Part 5 of the report on the 2017 Pebble Beach Concours d’Elegance.
This 300 SL was once owned by prominent 300 SL collector C. Jewett Henry of Pennsylvania. Previously it had been in Oslo, Norway. Powered by a 225 bhp version of the 3.0L straight 6 cylinder fuel injected engine, the 300 SL Roadster was introduced in 1957 at the Geneva Motor Show. Extensive engineering was needed to change from the gull wing body to the roadster body with its lower door sills.
Produced from 1957 to 1963 was 1,858 cars.
This Ferrari won Le Mans for the last time for Ferrari.
A very important but sad fact is this car (chassis 5893) in the hands of Jochen Rindt and Masten Gregory
driving for Luigi Chinetti’s NART racing team won LeMans for the last time for Ferrari in 1965. Failing to meet the required numbers for Homogolation, the Ferrari 250 LM had to race as a protoype. Introduced at the 1963 Paris Auto Show in October it was built to replace the 250 GTO but only 32 cars were built. This was Ferrari’s first mid engine design and began it’s career with a win at the Reims 12 Hours in July 1964 with Graham Hill and Jo Bonnier at the wheel. After it’s Le mans win it raced for another 5 years in long distance battles such as Daytona and even again at Le Mans before retiring and now resides at the Indianapolis Motor Speedway Museum.
This P2 Fantuzzi Spyder (chassis 0838) had a number of famous American drivers at it’s wheel. Masten Gregory, Bob Bondurant, Mario Andretti and David Pearson all took turns behind the wheel of this car. Competing in the 1965 World
Manufacturers’ Championship, The North American Racing Team (NART) finished 7th at the 1965 Le Mans and won the Reims 12 Hours 4 weeks later. In 1966 it raced at Daytona but was damaged at Sebring and was quickly re-bodied as a Berlinetta by Piero Drogo in Modena so it could race at Le mans in June.
After it’s racing days were over it went to the Pierre Bardinon Collection in France, then back to the states in 1983. It is now back in it’s NART Livery.
M3-11 1975 Ferrari 312 T F1 Race Car (no photo), Richard Griot, Tacoma, Washington
This 312 T Formula one car (chassis 312-022) was first raced in the 1975 Grand Prix season by either Niki Lauda or Clay Regazzoni depending on the track. Lauda won at Silverstone and at the French Grand Prix and it’s last competitive race was in 1976 at the South African Grand Prix with Regazzoni driving. Of the 5 312 Ts built, all survived and get regular track use at Vintage events.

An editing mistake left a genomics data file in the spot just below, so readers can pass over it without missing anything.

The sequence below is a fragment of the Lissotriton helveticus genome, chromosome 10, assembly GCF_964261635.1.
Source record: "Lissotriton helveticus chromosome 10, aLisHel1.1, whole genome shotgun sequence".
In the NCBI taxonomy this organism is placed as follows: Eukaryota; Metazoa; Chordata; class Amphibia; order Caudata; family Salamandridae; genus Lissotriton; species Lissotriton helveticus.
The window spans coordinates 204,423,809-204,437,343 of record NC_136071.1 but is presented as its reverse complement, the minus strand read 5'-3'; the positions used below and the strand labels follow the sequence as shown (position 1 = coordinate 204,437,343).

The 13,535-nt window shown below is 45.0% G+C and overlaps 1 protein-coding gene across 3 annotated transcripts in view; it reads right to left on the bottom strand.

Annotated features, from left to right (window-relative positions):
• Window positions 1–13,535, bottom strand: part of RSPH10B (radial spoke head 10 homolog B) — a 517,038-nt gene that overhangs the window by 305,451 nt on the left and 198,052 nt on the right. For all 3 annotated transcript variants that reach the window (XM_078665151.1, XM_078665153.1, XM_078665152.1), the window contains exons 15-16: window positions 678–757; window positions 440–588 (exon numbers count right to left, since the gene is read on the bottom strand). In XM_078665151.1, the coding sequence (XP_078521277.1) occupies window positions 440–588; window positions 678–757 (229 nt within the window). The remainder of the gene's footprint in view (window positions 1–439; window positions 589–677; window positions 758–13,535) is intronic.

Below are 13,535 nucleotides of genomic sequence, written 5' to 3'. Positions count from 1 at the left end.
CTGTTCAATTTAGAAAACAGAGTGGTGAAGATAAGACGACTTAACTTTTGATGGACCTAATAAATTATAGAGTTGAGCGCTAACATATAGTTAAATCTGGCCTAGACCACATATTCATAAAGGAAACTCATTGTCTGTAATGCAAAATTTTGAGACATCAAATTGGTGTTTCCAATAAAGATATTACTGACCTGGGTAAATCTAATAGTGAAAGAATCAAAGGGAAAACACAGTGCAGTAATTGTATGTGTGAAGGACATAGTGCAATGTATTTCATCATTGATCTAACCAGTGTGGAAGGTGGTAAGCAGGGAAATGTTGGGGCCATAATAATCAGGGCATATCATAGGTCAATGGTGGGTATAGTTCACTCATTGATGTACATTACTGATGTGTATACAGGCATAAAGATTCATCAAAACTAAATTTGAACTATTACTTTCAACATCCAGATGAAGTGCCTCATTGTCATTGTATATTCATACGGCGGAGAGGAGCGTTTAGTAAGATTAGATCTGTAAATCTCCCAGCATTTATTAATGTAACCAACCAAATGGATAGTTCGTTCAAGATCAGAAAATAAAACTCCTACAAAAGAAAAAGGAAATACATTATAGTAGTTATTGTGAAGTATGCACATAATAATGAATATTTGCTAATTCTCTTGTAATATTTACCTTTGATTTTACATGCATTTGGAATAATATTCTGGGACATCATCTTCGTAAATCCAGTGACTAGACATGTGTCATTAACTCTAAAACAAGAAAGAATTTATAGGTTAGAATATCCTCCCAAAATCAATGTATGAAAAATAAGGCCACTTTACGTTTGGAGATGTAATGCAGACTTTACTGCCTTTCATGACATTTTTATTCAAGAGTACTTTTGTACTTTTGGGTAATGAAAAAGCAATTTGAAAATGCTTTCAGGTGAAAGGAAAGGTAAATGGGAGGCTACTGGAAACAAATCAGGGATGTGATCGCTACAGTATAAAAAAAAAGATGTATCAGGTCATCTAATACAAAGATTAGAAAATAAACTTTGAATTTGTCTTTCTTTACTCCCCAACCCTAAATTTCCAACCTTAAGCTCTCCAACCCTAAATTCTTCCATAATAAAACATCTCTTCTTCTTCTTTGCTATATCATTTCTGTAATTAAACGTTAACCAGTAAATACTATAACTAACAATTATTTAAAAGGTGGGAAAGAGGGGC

Powered by a flat-12, 510 bhp engine with a transverse five-speed gearbox mounted ahead of the rear axle , the 312 T’s won Ferrari four Constructors championships as well as three drivers with a total of 27 wins.
A true star car, driven by both Steve McQueen and James Garner and even in a Movie!
Another “Star Car” this was the fifth Cobra built and was in the movie “The Killers” before being sent to the Carroll Shelby School of High Performance Driving at Riverside Raceway. Steve McQueen and James Garner took their turns behind the wheel and the car is presented in it’s school livery of Blue with a Letter T for trainer instead of a number.
This is one of the first 10 427 road Cobras built and is unrestored. It still features it’s original rear-exhaust pipes and Halibrand wheels.
A Racing Corvette SR-2 chassis lurks under this Wild car.
After building his own sports car, the Bosley Mark I, as a daily driver, Richard Bosley later traded that car for a racing Corvette SR-2 . The famous Corvette chassis became the under pinnings for his Bosley Mark II Interstate. Named for the newly built “Interstates” where the car was to be driven. A monocoque fibreglass body added to the SR-S chassis with a 345 bhp, Tri-power Pontiac V-8 engine and a Corvette manual transmission for motivation. Featured in Magazines early on, it was abandoned until the early 90’s.
Built on a Maserati Grand Prix car of the 50’s
The most prestigious award for a car customizer in the 60’s was the Tournament of Fame grand prize to be awarded at the Oakland Roadster Show. Dean Jeffries built his Mantaray to compete for the 1964 show. Using parts from an old Maserati Grand Prix car that his Father in Law had kicking around. From that chassis he took 86 individual pieces of sheet aluminum to form the Mantaray’s body. The Plexiglas bubble top was formed by heating the plastic and blowing air up from underneath. Jeffries took the car to the Oakland show on February 14, 1964 and won the first-place prize of $10,000 and a trip to Europe
This extraordinary car was designed and built for the 15th annual Hartford Autorama by Californian Gene Winfield. The aluminum body was welded to a steel tubular framework mounted onto a modified Citroën DS chassis with a turbocharged engine from a Chevrolet Corvair. The hood, doors, hidden headlights and roof can all be operated by remote control. Originally called the Autorama Special, the car was sold after the show but was soon purchased back by Winfield and renamed the Reactor. The car became famous after he showed it around Hollywood, where it was invited to appear on TV shows Star Trek, Batman and the comedy Bewitched, which featured the Reactor in an episode specifically written for the car. It was often surrounded by celebrities who wanted to have their picture taken with it. After several owners, Gene purchased the car back in 1995.
The Last Bugatti Built… before they built more!